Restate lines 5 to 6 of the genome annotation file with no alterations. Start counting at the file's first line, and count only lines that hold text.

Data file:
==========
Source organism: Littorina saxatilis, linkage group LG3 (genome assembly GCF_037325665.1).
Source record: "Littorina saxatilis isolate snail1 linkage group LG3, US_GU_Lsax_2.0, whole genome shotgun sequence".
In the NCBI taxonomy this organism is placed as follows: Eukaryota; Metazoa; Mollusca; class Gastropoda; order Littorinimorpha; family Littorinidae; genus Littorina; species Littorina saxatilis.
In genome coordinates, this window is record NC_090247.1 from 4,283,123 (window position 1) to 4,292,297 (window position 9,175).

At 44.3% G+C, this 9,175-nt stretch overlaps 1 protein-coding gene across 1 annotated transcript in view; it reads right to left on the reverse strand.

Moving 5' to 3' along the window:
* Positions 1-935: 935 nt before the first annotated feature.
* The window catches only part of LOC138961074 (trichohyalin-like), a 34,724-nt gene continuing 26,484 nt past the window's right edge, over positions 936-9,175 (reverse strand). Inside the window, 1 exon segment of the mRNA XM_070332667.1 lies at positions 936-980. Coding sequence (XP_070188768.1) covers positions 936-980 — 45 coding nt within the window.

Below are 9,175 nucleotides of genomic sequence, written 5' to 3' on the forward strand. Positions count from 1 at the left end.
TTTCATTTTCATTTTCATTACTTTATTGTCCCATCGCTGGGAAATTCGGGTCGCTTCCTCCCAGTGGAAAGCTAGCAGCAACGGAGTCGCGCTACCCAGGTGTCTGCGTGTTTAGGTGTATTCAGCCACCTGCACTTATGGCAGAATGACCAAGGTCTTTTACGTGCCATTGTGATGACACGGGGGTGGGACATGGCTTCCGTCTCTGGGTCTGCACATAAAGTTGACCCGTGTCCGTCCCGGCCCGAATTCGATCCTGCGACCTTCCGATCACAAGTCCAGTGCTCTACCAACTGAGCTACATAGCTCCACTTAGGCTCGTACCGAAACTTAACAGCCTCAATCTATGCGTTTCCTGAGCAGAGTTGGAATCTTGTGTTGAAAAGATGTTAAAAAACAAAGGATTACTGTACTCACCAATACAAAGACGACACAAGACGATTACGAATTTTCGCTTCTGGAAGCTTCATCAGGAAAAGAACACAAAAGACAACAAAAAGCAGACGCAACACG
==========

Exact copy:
At 44.3% G+C, this 9,175-nt stretch overlaps 1 protein-coding gene across 1 annotated transcript in view; it reads right to left on the reverse strand.

Moving 5' to 3' along the window: